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Comparison of static, in-vessel composting of MSW with thermophilic anaerobic digestion and combinations of the two processes

Walker, L., Charles, W. and Cord-Ruwisch, R. (2009) Comparison of static, in-vessel composting of MSW with thermophilic anaerobic digestion and combinations of the two processes. Bioresource Technology, 100 (16). pp. 3799-3807.

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The biological stabilisation of the organic fraction of municipal solid waste (OFMSW) into a form stable enough for land application can be achieved via aerobic or anaerobic treatments. To investigate the rates of degradation (e.g. via electron equivalents removed, or via carbon emitted) of aerobic and anaerobic treatment, OFMSW samples were exposed to computer controlled laboratory-scale aerobic (static in-vessel composting), and anaerobic (thermophilic anaerobic digestion with liquor recycle) treatment individually and in combination. A comparison of the degradation rates, based on electron flow revealed that provided a suitable inoculum was used, anaerobic digestion was the faster of the two waste conversion process. In addition to faster maximum substrate oxidation rates, anaerobic digestion (followed by post-treatment aerobic maturation), when compared to static composting alone, converted a larger fraction of the organics to gaseous end-products (CO2 and CH4), leading to improved end-product stability and maturity, as measured by compost self-heating and root elongation tests, respectively. While not comparable to windrow and other mixed, highly aerated compost systems, our results show that in the thermophilic, in-vessel treatment investigated here, the inclusion of a anaerobic phase, rather than using composting alone, improved hydrolysis rates as well as oxidation rates and product stability. The combination of the two methods, as used in the DiCOM® process, was also tested allowing heat generation to thermophilic operating temperature, biogas recovery and a low odour stable end-product within 19 days of operation.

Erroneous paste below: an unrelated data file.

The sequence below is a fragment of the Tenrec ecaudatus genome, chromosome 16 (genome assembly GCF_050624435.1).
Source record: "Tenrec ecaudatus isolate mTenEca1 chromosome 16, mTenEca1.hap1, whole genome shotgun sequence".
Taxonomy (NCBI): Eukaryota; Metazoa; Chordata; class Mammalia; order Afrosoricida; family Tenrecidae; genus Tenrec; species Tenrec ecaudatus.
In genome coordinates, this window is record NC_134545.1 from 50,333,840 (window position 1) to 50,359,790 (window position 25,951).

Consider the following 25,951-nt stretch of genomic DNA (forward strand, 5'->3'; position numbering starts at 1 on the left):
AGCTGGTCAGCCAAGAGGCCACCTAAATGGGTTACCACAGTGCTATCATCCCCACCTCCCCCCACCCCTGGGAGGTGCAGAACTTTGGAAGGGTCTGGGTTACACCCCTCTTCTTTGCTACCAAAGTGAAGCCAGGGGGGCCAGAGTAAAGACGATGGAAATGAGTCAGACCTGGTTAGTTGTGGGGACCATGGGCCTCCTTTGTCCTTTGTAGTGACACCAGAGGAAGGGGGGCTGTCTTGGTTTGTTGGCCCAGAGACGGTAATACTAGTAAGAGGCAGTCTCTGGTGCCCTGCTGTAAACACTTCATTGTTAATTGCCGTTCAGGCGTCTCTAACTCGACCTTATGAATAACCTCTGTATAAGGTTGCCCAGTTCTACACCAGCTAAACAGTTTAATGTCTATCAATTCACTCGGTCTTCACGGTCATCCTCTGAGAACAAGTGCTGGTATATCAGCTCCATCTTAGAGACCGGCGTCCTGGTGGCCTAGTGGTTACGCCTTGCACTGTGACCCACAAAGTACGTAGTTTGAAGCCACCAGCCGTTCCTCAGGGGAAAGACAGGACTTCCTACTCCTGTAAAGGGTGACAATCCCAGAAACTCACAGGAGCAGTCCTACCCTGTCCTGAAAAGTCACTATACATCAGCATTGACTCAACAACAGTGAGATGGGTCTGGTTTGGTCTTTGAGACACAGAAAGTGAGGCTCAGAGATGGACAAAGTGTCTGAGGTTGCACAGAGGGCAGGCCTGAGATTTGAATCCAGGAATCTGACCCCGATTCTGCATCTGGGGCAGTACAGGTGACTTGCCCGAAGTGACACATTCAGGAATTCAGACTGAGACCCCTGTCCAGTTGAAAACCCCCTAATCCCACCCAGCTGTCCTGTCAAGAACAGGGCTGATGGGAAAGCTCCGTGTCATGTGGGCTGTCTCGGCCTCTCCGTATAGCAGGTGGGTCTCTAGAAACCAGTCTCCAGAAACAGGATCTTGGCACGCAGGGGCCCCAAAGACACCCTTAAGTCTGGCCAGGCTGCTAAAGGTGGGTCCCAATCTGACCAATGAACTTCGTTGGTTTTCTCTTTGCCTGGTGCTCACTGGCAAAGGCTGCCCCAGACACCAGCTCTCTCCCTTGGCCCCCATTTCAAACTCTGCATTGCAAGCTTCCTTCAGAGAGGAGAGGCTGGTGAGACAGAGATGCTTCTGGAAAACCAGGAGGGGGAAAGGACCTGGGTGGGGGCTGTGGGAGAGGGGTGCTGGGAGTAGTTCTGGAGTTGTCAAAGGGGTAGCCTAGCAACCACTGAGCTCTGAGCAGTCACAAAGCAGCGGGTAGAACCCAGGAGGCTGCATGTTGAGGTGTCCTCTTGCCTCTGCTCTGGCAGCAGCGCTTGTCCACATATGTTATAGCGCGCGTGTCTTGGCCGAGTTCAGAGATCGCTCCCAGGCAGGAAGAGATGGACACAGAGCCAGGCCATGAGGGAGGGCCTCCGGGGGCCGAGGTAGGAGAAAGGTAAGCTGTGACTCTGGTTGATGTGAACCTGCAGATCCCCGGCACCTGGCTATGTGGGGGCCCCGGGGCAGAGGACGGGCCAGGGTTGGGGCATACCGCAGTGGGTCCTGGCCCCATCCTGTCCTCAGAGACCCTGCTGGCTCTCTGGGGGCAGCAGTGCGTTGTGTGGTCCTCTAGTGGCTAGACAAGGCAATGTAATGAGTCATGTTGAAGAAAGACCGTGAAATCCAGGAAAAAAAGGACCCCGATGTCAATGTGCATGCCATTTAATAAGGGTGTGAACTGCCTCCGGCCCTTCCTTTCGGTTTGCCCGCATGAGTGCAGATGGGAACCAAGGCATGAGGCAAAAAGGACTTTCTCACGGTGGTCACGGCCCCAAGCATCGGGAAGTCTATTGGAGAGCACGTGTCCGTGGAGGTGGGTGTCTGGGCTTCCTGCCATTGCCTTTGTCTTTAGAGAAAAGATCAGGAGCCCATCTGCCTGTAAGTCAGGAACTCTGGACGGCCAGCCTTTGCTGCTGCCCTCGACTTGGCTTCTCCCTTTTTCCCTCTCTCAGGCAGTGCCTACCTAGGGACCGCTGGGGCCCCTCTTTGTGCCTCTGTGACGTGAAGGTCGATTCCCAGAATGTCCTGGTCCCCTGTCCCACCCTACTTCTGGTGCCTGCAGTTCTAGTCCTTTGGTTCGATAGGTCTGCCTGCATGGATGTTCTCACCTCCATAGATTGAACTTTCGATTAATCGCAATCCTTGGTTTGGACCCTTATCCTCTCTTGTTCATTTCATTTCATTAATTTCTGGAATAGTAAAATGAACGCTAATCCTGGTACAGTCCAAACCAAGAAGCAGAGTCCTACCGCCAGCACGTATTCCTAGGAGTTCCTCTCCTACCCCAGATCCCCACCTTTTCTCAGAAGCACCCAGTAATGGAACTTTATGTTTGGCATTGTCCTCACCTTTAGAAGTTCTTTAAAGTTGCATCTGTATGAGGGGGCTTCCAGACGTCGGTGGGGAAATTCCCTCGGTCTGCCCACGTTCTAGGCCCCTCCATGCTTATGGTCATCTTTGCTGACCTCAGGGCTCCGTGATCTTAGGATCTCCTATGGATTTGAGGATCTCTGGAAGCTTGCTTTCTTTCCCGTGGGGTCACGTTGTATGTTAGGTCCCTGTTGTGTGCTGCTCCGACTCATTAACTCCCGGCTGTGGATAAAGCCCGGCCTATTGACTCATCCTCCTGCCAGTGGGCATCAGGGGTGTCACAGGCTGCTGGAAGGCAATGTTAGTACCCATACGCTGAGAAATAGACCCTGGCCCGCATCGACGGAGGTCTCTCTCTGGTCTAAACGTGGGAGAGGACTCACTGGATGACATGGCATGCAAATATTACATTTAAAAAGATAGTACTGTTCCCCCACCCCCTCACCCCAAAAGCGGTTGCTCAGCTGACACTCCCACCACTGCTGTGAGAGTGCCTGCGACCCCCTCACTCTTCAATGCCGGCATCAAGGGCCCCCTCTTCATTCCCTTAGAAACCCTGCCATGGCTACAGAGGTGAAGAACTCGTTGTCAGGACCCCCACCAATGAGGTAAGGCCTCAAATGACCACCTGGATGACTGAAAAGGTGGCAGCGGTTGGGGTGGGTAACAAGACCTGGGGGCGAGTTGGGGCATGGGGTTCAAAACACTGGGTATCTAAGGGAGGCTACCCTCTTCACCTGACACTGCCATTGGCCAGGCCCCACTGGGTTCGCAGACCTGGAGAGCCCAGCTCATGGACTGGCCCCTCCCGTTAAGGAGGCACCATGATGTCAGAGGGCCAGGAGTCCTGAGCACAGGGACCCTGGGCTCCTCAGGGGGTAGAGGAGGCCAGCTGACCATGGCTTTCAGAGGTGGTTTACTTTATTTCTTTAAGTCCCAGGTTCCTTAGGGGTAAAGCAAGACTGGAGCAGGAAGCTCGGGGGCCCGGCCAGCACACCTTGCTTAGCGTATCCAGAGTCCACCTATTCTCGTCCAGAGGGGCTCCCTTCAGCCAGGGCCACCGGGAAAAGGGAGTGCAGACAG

Item Type: Journal Article
Murdoch Affiliation(s): School of Biological Sciences and Biotechnology
Publisher: Elsevier BV
Copyright: © 2009 Elsevier Ltd.
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